The Home Office has published guidance for employers carrying out right to work checks during the current coronavirus pandemic.
Although many businesses are currently not operating during the coronavirus pandemic, and many are having to furlough staff, certain sectors have seen a huge increase in the need for labour – for example, within the food and delivery sectors. Right to work checks will remain particularly relevant at this time, and businesses should note this updated guidance.
Checks continue to be necessary and it is an offence to knowingly employ anyone who does not have the right to work in the UK and carry out the work in question. However, to enable people to follow the Government’s advice to stay at home during the current pandemic, the new guidance introduces temporary changes to manual right to work checks. It confirms that, as of 30 March 2020:
- Employees/prospective employees are no longer required to send their original documents to the employer – instead, they must send a scanned copy via email or a mobile app.
- Employers can then carry out a right to work check over video conferencing, as opposed to face-to face.
- Where an employee or prospective employee is unable to provide any documents, the employer should continue to use the UKVI Employer Checking Service.
Due to coronavirus, some individuals may be unable to evidence their right to work, and so during this period employers must take extra care to ensure no-one is discriminated against as a job applicant or employee because they are unable to provide their documents.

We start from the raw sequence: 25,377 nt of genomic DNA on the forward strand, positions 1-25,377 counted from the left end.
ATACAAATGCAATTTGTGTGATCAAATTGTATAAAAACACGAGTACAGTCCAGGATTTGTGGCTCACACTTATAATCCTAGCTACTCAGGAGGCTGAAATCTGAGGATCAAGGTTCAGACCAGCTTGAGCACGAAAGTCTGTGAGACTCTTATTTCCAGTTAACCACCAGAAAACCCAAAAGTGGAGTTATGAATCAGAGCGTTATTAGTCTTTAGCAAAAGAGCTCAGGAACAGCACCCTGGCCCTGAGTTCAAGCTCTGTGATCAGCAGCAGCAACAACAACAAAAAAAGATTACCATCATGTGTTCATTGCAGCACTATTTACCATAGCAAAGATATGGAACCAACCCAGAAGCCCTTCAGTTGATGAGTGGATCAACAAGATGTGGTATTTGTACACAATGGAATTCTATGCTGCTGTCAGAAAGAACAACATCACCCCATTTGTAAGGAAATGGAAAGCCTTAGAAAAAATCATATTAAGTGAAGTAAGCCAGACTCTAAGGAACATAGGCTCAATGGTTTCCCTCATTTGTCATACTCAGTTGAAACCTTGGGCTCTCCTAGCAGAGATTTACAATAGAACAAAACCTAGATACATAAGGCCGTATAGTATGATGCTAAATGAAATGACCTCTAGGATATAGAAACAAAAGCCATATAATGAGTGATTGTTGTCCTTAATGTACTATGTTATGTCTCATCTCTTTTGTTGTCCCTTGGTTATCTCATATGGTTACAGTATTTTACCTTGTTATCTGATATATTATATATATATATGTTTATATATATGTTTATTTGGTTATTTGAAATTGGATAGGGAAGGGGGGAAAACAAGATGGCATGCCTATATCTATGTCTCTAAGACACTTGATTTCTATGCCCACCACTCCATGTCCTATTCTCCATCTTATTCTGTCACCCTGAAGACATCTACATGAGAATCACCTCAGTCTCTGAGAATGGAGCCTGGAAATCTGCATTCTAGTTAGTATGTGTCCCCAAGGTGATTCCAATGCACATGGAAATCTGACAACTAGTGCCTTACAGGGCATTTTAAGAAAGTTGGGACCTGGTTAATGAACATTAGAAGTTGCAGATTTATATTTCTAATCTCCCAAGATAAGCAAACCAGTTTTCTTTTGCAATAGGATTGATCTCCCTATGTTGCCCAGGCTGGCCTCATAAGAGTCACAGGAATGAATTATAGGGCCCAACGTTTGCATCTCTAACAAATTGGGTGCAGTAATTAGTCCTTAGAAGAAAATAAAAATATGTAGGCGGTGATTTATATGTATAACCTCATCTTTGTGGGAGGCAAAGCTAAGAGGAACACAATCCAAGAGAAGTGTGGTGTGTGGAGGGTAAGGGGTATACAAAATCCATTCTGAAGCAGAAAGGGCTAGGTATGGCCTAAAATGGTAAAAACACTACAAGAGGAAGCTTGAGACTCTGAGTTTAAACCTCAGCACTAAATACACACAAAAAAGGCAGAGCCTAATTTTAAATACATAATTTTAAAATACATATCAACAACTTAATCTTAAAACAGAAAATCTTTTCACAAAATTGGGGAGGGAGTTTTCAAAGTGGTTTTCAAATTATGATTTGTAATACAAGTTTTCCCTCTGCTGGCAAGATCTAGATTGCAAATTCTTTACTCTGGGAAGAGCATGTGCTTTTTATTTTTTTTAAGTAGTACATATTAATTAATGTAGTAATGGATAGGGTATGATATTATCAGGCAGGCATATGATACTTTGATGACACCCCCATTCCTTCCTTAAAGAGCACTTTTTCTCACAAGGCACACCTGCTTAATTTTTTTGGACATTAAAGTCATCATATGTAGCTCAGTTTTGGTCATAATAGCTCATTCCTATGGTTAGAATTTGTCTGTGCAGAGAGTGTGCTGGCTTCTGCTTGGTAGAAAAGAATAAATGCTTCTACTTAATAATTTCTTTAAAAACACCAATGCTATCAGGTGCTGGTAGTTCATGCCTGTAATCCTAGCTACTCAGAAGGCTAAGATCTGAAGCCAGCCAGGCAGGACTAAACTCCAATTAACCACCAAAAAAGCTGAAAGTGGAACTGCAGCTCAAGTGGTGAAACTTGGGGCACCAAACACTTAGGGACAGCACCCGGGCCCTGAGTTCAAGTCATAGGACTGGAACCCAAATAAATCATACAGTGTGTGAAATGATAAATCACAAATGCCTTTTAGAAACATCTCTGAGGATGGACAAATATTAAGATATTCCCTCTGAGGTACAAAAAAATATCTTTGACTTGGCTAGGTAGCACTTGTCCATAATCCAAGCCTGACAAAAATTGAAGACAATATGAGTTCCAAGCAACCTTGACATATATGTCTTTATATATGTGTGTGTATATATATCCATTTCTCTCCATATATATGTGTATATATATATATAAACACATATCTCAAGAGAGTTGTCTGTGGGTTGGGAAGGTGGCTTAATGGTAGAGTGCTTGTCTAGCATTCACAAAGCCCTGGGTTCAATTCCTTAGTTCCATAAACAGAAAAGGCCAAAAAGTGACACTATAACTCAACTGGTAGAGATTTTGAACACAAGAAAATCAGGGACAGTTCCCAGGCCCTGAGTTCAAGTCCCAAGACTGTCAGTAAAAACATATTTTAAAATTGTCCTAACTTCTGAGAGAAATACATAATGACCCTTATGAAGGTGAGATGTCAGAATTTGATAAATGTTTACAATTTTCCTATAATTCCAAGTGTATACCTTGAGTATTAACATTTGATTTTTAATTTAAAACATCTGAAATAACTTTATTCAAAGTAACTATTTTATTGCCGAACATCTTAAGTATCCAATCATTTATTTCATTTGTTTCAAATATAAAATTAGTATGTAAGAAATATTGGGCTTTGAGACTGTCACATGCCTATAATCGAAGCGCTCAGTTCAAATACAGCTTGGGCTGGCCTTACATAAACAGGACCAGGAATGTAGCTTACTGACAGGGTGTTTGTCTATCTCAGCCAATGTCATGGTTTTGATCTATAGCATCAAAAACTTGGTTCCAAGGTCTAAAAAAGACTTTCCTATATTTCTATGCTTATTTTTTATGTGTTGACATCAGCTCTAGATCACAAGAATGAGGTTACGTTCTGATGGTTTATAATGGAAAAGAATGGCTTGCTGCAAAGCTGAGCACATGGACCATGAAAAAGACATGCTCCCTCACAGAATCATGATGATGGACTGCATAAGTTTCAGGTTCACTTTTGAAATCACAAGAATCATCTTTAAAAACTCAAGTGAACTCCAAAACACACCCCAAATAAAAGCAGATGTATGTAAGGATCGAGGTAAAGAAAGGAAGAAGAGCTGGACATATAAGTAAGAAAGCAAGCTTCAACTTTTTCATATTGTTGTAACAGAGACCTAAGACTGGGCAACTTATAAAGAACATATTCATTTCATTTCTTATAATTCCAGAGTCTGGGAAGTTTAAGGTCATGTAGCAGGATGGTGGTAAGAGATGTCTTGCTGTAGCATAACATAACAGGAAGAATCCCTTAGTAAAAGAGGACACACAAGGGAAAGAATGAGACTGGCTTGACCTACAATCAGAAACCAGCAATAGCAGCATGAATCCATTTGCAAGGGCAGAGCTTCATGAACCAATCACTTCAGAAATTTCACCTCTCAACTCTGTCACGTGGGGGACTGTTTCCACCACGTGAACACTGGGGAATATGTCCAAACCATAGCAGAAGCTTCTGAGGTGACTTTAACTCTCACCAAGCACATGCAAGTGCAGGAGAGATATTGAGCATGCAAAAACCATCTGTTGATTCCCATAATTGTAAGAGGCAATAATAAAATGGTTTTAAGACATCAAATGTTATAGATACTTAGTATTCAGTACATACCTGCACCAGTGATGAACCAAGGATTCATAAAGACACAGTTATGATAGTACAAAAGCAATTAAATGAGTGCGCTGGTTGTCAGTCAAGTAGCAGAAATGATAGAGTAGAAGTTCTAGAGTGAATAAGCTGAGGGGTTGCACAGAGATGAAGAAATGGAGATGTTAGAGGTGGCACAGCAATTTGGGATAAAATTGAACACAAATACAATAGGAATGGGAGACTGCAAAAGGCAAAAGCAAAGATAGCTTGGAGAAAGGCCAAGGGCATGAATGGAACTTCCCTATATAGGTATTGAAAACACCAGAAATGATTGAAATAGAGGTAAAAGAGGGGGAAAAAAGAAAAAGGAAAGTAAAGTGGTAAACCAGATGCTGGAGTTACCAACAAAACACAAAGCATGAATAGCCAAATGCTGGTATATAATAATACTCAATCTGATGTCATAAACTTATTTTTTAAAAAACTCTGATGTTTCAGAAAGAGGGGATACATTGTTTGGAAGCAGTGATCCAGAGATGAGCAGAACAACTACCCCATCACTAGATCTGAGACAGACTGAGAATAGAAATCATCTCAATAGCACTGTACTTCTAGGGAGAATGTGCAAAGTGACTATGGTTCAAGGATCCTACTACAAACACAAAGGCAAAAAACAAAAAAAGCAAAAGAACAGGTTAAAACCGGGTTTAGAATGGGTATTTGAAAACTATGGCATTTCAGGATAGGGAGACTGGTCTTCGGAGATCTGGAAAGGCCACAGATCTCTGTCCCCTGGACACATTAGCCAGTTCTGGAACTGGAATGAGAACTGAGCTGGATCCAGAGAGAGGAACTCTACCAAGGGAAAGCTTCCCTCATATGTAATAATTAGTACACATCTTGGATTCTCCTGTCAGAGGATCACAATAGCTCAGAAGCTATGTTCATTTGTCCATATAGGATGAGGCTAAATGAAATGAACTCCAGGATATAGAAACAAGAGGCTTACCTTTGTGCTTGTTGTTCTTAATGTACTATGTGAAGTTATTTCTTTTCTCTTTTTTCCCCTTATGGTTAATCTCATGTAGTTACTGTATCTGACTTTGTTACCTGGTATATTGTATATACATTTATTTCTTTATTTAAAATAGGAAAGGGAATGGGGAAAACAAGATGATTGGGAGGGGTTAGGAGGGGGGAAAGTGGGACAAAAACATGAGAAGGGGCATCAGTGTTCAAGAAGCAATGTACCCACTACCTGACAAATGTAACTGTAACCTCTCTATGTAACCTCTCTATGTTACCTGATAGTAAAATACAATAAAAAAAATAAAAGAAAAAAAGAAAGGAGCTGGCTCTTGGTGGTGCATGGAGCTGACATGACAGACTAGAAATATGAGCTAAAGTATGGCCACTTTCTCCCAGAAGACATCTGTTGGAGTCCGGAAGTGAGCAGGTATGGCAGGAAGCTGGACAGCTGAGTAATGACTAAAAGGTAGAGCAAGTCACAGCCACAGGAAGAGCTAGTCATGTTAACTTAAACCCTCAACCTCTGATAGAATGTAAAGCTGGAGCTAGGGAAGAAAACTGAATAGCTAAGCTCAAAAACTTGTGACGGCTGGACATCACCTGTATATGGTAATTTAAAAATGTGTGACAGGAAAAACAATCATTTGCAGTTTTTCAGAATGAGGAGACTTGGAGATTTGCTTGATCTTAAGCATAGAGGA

The Home Office has summarised the temporary right to work check process as follows:
- The employer should ask the worker to submit a scanned copy or a photo of their original documents via email or using a mobile app
- The employer should arrange a video call with the worker, and ask them to hold up the original documents to the camera so the employer can check them against the digital copy of the documents.
- The employer should record the date they made the check and mark it as ‘adjusted check undertaken on [insert date] due to COVID-19’.
- If the worker has a current Biometric Residence Permit, Biometric Residence Card or status under the EU Settlement Scheme, the employer can use the online right to work checking service while doing a video call. To do this the worker must give the employer permission to view their details.
The Home Office has made clear that these arrangements are temporary and do not provide a statutory defence against a civil penalty for the duration of the individual’s employment. Once the coronavirus measures end (the Home Office will confirm when this is), employers must carry out retrospective right to work checks on existing employees who were:
- employed from the point when these measures were being introduced (30 March 2020) and where the temporary measures were used, or who
- require a follow-up right to work check from 30 March 2020 and where the temporary measures were used.
The retrospective check must be carried out within 8 weeks of the COVID-19 measures ending. This retrospective check should contain the wording ‘the individual’s contract commenced on [insert date]. The prescribed right to work check was undertaken on [insert date] due to COVID-19’. Both the initial and the retrospective check must be retained on the employee’s file.
If, during a retrospective check, an employer finds out that the employee does not have the right to carry out the work in question, they must end their employment. Additionally, the Home Office has made clear that it will not take any enforcement action against those who carry out the right to work checks correctly, as set out above.
The Home Office will inform employers when these measures will end, so businesses should ensure they are keeping up-to-date with the current guidance.
For further advice on right to work checks and this updated guidance, please contact an immigration specialist.